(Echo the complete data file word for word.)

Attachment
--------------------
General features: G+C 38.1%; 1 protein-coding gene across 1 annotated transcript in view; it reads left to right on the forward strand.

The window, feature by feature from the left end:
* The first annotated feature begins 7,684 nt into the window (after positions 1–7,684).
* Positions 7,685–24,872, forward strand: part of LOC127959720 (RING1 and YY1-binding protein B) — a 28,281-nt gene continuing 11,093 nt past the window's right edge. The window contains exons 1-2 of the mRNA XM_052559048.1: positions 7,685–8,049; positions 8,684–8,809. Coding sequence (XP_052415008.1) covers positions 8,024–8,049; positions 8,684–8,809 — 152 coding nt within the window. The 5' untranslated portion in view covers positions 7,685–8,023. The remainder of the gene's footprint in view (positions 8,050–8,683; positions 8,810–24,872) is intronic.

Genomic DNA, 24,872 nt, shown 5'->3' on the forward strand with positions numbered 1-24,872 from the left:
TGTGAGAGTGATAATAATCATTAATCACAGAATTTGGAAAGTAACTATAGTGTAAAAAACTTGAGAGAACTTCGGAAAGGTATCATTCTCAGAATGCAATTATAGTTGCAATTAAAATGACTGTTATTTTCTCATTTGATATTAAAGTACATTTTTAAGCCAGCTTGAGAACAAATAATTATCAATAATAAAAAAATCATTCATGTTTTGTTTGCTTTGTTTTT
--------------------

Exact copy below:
General features: G+C 38.1%; 1 protein-coding gene across 1 annotated transcript in view; it reads left to right on the forward strand.

The window, feature by feature from the left end:
* The first annotated feature begins 7,684 nt into the window (after positions 1–7,684).
* Positions 7,685–24,872, forward strand: part of LOC127959720 (RING1 and YY1-binding protein B) — a 28,281-nt gene continuing 11,093 nt past the window's right edge. The window contains exons 1-2 of the mRNA XM_052559048.1: positions 7,685–8,049; positions 8,684–8,809. Coding sequence (XP_052415008.1) covers positions 8,024–8,049; positions 8,684–8,809 — 152 coding nt within the window. The 5' untranslated portion in view covers positions 7,685–8,023. The remainder of the gene's footprint in view (positions 8,050–8,683; positions 8,810–24,872) is intronic.

Genomic DNA, 24,872 nt, shown 5'->3' on the forward strand with positions numbered 1-24,872 from the left:
TGTGAGAGTGATAATAATCATTAATCACAGAATTTGGAAAGTAACTATAGTGTAAAAAACTTGAGAGAACTTCGGAAAGGTATCATTCTCAGAATGCAATTATAGTTGCAATTAAAATGACTGTTATTTTCTCATTTGATATTAAAGTACATTTTTAAGCCAGCTTGAGAACAAATAATTATCAATAATAAAAAAATCATTCATGTTTTGTTTGCTTTGTTTTT